Given the estimated USD 3.9 trillion SDG financing gap, how can private financing be leveraged to contribute more systematically to peace and development in emerging markets? How could private sector actors and investors, including Development Finance Institutions (DFIs), structure their investments in a way that promotes peace, instead of causing harm? How can the peacebuilding community interact more meaningfully with the private sector, especially in conflict or post-conflict contexts? These are among the key questions that this policy briefing session will unpack with a range of practitioners and experts, listening particularly to the experiences of those involved with the private sector at the local level. This session will explore the potential of the private sector to make a significant contribution to peace.
The relationship between private sector development and peace is complex. However, public and private investments are essential for development, and private sector actors can address underlying conflict factors, such as limited economic opportunity and social inequalities. The private sector can and must play an important role in fostering economic inclusion, social cohesion and access to public services. This is especially important at the local level, where private sector actors and investment can exacerbate conflict risk and undermine prospects for peace, but done right, it has the potential to empower marginalised communities and regions.
The DFI Fragility Forum and the G7 DFIs’ Africa Resilience Investment Accelerator (ARIA) currently focus on increasing commitment among each institution to invest more and better in conflict settings. At the UN, there is a widening debate on how innovative approaches to peacebuilding financing could be deployed to bolster and enhance the UN’s peacebuilding work. Several UN entities have already begun implementing ‘blended finance’ approaches in conflict-affected settings. There is also a growing set of initiatives to develop vehicles that can practically channel capital with such impact requirements into conflict settings.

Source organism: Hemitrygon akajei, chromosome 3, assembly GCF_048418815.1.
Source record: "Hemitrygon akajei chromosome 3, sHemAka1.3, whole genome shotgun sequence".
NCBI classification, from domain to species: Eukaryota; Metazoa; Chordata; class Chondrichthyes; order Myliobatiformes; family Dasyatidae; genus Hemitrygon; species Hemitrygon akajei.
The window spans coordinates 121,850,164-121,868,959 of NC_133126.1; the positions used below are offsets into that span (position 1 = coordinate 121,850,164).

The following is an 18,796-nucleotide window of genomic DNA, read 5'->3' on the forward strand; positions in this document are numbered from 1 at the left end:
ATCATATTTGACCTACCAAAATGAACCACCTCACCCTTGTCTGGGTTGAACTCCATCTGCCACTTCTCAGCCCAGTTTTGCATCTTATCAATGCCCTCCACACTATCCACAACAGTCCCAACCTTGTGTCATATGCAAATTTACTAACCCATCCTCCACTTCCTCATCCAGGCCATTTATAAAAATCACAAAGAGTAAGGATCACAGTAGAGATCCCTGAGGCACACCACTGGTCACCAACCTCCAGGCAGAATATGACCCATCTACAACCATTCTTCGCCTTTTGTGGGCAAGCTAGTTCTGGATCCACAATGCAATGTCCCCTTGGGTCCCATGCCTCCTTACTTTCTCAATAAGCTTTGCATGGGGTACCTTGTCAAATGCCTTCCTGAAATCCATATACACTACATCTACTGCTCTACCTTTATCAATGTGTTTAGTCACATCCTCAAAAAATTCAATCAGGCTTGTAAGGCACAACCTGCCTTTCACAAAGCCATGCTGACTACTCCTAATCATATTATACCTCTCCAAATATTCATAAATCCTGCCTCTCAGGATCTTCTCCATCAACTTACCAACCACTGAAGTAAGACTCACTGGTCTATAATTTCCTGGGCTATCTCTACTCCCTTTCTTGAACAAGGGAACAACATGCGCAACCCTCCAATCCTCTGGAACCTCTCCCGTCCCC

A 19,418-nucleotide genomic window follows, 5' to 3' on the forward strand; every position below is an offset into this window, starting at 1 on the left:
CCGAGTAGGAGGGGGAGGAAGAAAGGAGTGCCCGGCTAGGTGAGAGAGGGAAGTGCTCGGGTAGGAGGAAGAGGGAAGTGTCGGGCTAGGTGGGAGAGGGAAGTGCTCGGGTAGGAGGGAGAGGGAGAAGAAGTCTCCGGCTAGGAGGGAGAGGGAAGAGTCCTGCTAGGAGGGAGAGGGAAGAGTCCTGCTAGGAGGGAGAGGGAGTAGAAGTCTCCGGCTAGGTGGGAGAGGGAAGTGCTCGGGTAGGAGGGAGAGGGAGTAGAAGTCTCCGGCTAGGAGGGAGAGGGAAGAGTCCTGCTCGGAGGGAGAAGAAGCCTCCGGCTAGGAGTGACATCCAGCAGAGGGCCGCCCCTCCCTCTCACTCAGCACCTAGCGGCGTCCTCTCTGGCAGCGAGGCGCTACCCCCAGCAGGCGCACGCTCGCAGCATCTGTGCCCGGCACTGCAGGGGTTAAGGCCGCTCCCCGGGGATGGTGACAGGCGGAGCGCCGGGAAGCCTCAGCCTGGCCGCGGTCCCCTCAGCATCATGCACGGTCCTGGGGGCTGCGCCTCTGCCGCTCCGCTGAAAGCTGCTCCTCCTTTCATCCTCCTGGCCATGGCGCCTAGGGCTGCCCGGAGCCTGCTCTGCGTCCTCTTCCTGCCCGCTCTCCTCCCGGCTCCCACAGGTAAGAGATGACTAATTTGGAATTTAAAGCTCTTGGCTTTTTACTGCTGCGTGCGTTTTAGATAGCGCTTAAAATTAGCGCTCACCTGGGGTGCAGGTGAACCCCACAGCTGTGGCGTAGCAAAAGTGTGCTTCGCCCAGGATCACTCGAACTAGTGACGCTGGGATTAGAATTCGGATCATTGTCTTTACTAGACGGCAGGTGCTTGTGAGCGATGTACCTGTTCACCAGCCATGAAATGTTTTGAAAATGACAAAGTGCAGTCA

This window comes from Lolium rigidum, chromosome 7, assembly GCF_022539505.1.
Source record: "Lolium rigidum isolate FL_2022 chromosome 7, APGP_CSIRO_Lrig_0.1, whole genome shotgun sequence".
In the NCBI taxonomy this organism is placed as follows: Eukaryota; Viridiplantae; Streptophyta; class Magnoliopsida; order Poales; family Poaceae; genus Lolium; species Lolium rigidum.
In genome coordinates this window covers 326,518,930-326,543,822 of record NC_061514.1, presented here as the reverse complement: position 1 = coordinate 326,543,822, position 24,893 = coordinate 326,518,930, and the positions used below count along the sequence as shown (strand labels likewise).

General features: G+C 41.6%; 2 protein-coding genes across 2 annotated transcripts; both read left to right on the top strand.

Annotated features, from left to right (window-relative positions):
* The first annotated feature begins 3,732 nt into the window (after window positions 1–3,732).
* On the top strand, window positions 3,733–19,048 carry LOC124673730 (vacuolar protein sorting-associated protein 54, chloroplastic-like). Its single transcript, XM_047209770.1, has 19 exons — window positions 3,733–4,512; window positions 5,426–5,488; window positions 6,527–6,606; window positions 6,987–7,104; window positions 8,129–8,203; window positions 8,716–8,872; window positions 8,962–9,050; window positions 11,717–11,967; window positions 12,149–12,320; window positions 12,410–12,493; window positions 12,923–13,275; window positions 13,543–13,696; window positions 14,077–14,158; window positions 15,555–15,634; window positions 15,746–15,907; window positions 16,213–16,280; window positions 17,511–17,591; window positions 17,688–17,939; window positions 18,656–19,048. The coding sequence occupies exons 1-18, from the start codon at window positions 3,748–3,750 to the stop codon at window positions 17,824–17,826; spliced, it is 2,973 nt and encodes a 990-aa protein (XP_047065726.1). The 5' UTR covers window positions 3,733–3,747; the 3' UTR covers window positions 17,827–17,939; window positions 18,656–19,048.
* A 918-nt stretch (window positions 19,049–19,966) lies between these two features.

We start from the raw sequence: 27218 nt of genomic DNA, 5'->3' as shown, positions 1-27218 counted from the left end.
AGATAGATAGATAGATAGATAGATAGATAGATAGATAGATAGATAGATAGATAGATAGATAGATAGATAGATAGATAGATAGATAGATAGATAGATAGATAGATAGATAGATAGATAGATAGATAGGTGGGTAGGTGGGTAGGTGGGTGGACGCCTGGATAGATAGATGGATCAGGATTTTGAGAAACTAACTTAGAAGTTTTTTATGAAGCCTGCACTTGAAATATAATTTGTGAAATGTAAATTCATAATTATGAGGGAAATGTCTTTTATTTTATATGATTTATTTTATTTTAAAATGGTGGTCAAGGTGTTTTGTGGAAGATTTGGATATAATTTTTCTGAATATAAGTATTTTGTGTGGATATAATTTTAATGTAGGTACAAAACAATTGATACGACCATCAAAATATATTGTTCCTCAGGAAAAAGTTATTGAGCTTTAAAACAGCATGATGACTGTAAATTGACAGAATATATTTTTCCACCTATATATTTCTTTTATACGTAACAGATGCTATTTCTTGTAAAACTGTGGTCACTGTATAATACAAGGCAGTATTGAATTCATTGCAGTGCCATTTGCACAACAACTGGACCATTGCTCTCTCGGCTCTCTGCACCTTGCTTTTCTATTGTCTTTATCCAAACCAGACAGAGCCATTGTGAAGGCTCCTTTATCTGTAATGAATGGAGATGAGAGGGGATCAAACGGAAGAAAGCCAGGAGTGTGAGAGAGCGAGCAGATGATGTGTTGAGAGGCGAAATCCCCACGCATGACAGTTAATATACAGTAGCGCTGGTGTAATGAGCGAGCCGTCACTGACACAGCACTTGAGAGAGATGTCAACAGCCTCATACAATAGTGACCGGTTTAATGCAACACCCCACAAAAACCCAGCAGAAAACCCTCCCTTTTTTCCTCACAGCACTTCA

This policy briefing aims to contribute to developing a concrete model for the practical implementation of investments that are ‘peace-positive’. The session is therefore directly relevant to practitioners seeking to foster private sector development in peacebuilding settings, as well as for those focusing on how to ensure that investments actually go beyond doing no harm and make a positive contribution to peace.